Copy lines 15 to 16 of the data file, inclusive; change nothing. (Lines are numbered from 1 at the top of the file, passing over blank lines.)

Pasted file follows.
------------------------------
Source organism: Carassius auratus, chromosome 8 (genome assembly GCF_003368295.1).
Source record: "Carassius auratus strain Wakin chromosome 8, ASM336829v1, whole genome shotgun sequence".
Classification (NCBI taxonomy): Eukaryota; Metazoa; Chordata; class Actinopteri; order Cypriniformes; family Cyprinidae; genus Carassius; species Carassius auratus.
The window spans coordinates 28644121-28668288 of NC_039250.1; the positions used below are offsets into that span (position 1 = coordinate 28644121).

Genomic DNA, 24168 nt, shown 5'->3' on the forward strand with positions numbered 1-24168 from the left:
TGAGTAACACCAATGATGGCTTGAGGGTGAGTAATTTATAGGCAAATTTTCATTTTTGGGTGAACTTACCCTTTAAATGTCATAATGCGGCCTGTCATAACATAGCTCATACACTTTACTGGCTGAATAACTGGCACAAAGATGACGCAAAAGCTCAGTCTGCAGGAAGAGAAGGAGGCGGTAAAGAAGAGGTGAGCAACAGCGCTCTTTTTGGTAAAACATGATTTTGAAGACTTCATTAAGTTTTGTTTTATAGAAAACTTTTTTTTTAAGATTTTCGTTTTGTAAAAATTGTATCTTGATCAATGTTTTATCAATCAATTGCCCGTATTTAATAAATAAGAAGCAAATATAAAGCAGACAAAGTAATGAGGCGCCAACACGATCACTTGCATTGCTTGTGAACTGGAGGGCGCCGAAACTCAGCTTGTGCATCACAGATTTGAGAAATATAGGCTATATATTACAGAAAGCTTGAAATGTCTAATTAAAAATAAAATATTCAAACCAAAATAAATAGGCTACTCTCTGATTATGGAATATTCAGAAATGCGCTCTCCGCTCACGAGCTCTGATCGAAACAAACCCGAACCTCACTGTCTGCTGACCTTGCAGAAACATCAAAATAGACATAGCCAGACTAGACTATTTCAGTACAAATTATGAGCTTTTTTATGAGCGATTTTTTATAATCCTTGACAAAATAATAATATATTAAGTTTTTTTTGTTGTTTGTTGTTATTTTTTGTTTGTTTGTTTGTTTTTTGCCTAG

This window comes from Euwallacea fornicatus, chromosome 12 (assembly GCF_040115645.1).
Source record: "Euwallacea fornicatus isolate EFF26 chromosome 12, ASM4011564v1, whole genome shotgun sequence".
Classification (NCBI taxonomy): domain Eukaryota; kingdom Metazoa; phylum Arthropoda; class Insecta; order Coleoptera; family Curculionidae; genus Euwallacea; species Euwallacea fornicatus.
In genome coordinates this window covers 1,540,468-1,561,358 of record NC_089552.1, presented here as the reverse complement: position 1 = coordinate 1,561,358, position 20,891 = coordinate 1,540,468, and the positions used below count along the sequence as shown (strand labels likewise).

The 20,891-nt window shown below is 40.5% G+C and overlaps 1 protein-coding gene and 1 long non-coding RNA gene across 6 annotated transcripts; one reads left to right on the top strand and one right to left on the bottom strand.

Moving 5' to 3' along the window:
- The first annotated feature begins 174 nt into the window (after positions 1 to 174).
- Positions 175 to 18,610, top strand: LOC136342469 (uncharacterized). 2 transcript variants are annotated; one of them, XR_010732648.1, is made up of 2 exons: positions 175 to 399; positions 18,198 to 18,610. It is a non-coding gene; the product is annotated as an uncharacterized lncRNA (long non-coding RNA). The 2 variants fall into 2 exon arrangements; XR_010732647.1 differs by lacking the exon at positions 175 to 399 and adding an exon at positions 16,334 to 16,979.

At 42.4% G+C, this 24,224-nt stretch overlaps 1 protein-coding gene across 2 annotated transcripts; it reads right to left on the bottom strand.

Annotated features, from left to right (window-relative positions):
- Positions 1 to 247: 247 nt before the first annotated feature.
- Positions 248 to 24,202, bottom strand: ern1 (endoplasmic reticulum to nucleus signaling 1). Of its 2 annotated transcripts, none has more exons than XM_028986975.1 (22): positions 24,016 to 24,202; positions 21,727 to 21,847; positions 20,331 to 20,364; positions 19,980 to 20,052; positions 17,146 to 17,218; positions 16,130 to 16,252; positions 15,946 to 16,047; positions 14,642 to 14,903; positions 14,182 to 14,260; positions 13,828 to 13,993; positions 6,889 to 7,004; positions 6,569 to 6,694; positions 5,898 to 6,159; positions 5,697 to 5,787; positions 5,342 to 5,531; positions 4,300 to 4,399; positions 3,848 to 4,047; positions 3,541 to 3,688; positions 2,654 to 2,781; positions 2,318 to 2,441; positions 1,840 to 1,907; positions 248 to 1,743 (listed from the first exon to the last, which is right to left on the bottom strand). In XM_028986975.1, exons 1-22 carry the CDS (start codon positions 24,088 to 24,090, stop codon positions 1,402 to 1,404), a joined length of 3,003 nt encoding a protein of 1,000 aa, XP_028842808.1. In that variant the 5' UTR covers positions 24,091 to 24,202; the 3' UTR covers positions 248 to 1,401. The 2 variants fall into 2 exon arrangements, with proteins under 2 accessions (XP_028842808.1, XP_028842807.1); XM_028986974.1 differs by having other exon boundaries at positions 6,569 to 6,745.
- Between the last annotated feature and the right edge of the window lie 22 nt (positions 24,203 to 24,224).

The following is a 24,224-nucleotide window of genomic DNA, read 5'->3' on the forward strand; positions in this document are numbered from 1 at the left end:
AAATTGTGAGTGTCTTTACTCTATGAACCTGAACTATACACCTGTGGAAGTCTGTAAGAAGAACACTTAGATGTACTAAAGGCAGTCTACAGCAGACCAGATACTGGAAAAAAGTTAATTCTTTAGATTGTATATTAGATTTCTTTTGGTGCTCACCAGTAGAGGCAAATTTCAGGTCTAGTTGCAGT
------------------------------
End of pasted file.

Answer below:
At 42.4% G+C, this 24,224-nt stretch overlaps 1 protein-coding gene across 2 annotated transcripts; it reads right to left on the bottom strand.

Annotated features, from left to right (window-relative positions):